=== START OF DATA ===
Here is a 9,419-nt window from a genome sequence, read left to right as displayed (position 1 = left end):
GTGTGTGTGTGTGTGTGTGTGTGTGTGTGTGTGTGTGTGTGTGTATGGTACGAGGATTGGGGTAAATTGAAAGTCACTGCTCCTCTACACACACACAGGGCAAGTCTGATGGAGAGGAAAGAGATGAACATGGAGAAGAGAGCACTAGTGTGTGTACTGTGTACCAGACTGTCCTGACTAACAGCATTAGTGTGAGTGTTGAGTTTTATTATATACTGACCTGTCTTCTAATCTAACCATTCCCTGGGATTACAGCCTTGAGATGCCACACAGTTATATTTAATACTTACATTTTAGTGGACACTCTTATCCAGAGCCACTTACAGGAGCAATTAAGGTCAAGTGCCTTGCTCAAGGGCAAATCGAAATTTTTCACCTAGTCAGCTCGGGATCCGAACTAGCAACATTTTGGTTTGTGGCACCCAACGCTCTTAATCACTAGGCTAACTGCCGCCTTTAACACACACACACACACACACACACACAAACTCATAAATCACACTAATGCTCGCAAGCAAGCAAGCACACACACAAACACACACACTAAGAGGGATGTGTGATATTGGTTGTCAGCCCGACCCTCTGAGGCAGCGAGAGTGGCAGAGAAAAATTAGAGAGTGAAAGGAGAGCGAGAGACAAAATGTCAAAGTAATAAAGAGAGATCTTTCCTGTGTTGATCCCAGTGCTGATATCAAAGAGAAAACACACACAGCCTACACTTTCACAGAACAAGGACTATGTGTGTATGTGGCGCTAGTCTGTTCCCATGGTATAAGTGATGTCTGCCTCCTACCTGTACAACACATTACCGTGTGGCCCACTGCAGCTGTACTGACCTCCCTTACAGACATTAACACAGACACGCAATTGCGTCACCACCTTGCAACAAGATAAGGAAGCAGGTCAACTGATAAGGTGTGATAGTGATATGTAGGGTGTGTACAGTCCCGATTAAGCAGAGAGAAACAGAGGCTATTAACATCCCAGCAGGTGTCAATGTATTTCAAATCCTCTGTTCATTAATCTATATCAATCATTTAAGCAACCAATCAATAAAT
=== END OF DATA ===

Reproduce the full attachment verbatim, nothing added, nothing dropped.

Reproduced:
Here is a 9,419-nt window from a genome sequence, read left to right as displayed (position 1 = left end):
GTGTGTGTGTGTGTGTGTGTGTGTGTGTGTGTGTGTGTGTGTGTATGGTACGAGGATTGGGGTAAATTGAAAGTCACTGCTCCTCTACACACACACAGGGCAAGTCTGATGGAGAGGAAAGAGATGAACATGGAGAAGAGAGCACTAGTGTGTGTACTGTGTACCAGACTGTCCTGACTAACAGCATTAGTGTGAGTGTTGAGTTTTATTATATACTGACCTGTCTTCTAATCTAACCATTCCCTGGGATTACAGCCTTGAGATGCCACACAGTTATATTTAATACTTACATTTTAGTGGACACTCTTATCCAGAGCCACTTACAGGAGCAATTAAGGTCAAGTGCCTTGCTCAAGGGCAAATCGAAATTTTTCACCTAGTCAGCTCGGGATCCGAACTAGCAACATTTTGGTTTGTGGCACCCAACGCTCTTAATCACTAGGCTAACTGCCGCCTTTAACACACACACACACACACACACACACAAACTCATAAATCACACTAATGCTCGCAAGCAAGCAAGCACACACACAAACACACACACTAAGAGGGATGTGTGATATTGGTTGTCAGCCCGACCCTCTGAGGCAGCGAGAGTGGCAGAGAAAAATTAGAGAGTGAAAGGAGAGCGAGAGACAAAATGTCAAAGTAATAAAGAGAGATCTTTCCTGTGTTGATCCCAGTGCTGATATCAAAGAGAAAACACACACAGCCTACACTTTCACAGAACAAGGACTATGTGTGTATGTGGCGCTAGTCTGTTCCCATGGTATAAGTGATGTCTGCCTCCTACCTGTACAACACATTACCGTGTGGCCCACTGCAGCTGTACTGACCTCCCTTACAGACATTAACACAGACACGCAATTGCGTCACCACCTTGCAACAAGATAAGGAAGCAGGTCAACTGATAAGGTGTGATAGTGATATGTAGGGTGTGTACAGTCCCGATTAAGCAGAGAGAAACAGAGGCTATTAACATCCCAGCAGGTGTCAATGTATTTCAAATCCTCTGTTCATTAATCTATATCAATCATTTAAGCAACCAATCAATAAAT